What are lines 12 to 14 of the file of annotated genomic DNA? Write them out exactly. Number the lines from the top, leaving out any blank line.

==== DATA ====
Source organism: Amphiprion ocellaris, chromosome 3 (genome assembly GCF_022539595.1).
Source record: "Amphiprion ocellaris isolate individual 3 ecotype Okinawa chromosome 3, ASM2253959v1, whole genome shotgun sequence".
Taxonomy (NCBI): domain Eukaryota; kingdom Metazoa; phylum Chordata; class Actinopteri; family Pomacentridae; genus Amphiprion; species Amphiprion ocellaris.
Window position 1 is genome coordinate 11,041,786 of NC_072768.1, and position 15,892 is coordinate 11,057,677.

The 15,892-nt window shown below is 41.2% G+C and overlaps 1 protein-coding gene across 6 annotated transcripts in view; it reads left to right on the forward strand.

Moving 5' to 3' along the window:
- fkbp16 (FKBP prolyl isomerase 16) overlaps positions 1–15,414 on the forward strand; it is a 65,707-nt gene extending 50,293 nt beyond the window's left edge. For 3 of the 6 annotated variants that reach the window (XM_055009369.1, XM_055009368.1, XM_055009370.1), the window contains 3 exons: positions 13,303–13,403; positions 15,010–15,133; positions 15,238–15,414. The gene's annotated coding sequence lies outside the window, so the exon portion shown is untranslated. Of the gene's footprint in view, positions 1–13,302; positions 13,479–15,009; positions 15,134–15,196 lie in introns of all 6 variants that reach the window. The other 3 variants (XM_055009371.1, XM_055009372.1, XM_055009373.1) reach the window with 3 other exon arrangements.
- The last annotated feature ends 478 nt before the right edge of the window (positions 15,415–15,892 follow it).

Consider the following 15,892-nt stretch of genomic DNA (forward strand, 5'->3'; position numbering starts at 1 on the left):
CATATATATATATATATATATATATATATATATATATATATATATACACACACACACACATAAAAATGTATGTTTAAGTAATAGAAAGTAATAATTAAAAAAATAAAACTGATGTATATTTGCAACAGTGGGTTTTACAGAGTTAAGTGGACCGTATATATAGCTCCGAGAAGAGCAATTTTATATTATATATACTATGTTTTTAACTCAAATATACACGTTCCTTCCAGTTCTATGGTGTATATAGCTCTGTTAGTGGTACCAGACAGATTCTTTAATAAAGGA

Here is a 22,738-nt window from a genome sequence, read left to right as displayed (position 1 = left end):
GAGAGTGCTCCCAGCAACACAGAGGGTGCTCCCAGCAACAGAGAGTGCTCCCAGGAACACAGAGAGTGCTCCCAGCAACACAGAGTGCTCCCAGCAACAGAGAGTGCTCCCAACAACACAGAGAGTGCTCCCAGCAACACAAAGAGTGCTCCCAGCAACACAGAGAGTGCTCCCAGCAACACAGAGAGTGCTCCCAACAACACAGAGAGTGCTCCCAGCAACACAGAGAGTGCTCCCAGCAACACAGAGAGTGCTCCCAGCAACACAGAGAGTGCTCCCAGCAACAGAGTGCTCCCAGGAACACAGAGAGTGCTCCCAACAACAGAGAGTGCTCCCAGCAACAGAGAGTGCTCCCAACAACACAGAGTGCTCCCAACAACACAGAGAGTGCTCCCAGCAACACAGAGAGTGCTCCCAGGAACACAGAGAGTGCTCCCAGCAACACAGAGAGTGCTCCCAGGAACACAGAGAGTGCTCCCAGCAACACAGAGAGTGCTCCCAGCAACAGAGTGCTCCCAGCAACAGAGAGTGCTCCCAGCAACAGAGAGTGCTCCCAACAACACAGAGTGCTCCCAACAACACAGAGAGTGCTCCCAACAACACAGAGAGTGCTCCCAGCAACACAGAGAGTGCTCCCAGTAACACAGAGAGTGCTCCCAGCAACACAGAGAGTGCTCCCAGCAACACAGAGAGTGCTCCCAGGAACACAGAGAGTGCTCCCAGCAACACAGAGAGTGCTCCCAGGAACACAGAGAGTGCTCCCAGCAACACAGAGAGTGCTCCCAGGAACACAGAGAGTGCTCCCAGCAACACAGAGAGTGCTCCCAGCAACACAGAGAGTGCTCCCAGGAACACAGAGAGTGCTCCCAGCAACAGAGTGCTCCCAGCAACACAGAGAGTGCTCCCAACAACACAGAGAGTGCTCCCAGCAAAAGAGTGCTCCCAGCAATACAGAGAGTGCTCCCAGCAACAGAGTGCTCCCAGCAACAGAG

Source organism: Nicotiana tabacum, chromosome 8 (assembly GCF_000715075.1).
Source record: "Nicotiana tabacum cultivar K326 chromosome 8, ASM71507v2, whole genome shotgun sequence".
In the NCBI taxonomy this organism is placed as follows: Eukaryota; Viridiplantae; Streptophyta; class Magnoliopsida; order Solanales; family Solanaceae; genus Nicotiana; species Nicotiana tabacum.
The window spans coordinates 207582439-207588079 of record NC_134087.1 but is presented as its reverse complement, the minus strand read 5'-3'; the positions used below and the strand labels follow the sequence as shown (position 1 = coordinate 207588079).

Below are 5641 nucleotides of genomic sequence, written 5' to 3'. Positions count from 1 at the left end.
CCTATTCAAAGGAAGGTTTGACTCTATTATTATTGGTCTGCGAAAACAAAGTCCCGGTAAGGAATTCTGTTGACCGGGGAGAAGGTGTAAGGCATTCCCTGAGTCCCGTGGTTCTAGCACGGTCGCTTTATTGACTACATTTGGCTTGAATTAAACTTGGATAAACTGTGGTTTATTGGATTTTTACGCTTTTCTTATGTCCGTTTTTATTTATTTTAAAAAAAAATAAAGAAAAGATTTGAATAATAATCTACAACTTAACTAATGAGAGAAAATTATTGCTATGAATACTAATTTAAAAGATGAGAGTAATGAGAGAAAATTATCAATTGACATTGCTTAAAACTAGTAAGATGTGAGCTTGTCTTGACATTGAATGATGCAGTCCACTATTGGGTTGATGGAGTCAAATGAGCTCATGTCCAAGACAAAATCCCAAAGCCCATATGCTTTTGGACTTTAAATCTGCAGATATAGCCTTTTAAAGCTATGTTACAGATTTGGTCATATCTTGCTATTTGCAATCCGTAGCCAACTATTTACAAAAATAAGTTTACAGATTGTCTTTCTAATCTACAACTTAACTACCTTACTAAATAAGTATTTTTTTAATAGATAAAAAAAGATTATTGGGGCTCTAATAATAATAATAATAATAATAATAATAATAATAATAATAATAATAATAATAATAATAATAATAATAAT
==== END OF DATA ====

GAGAGTGCTCCCAGCAACACAGAGGGTGCTCCCAGCAACAGAGAGTGCTCCCAGGAACACAGAGAGTGCTCCCAGCAACACAGAGTGCTCCCAGCAACAGAGAGTGCTCCCAACAACACAGAGAGTGCTCCCAGCAACACAAAGAGTGCTCCCAGCAACACAGAGAGTGCTCCCAGCAACACAGAGAGTGCTCCCAACAACACAGAGAGTGCTCCCAGCAACACAGAGAGTGCTCCCAGCAACACAGAGAGTGCTCCCAGCAACACAGAGAGTGCTCCCAGCAACAGAGTGCTCCCAGGAACACAGAGAGTGCTCCCAACAACAGAGAGTGCTCCCAGCAACAGAGAGTGCTCCCAACAACACAGAGTGCTCCCAACAACACAGAGAGTGCTCCCAGCAACACAGAGAGTGCTCCCAGGAACACAGAGAGTGCTCCCAGCAACACAGAGAGTGCTCCCAGGAACACAGAGAGTGCTCCCAGCAACACAGAGAGTGCTCCCAGCAACAGAGTGCTCCCAGCAACAGAGAGTGCTCCCAGCAACAGAGAGTGCTCCCAACAACACAGAGTGCTCCCAACAACACAGAGAGTGCTCCCAACAACACAGAGAGTGCTCCCAGCAACACAGAGAGTGCTCCCAGTAACACAGAGAGTGCTCCCAGCAACACAGAGAGTGCTCCCAGCAACACAGAGAGTGCTCCCAGGAACACAGAGAGTGCTCCCAGCAACACAGAGAGTGCTCCCAGGAACACAGAGAGTGCTCCCAGCAACACAGAGAGTGCTCCCAGGAACACAGAGAGTGCTCCCAGCAACACAGAGAGTGCTCCCAGCAACACAGAGAGTGCTCCCAGGAACACAGAGAGTGCTCCCAGCAACAGAGTGCTCCCAGCAACACAGAGAGTGCTCCCAACAACACAGAGAGTGCTCCCAGCAAAAGAGTGCTCCCAGCAATACAGAGAGTGCTCCCAGCAACAGAGTGCTCCCAGCAACAGAG

Source organism: Nicotiana tabacum, chromosome 8 (assembly GCF_000715075.1).
Source record: "Nicotiana tabacum cultivar K326 chromosome 8, ASM71507v2, whole genome shotgun sequence".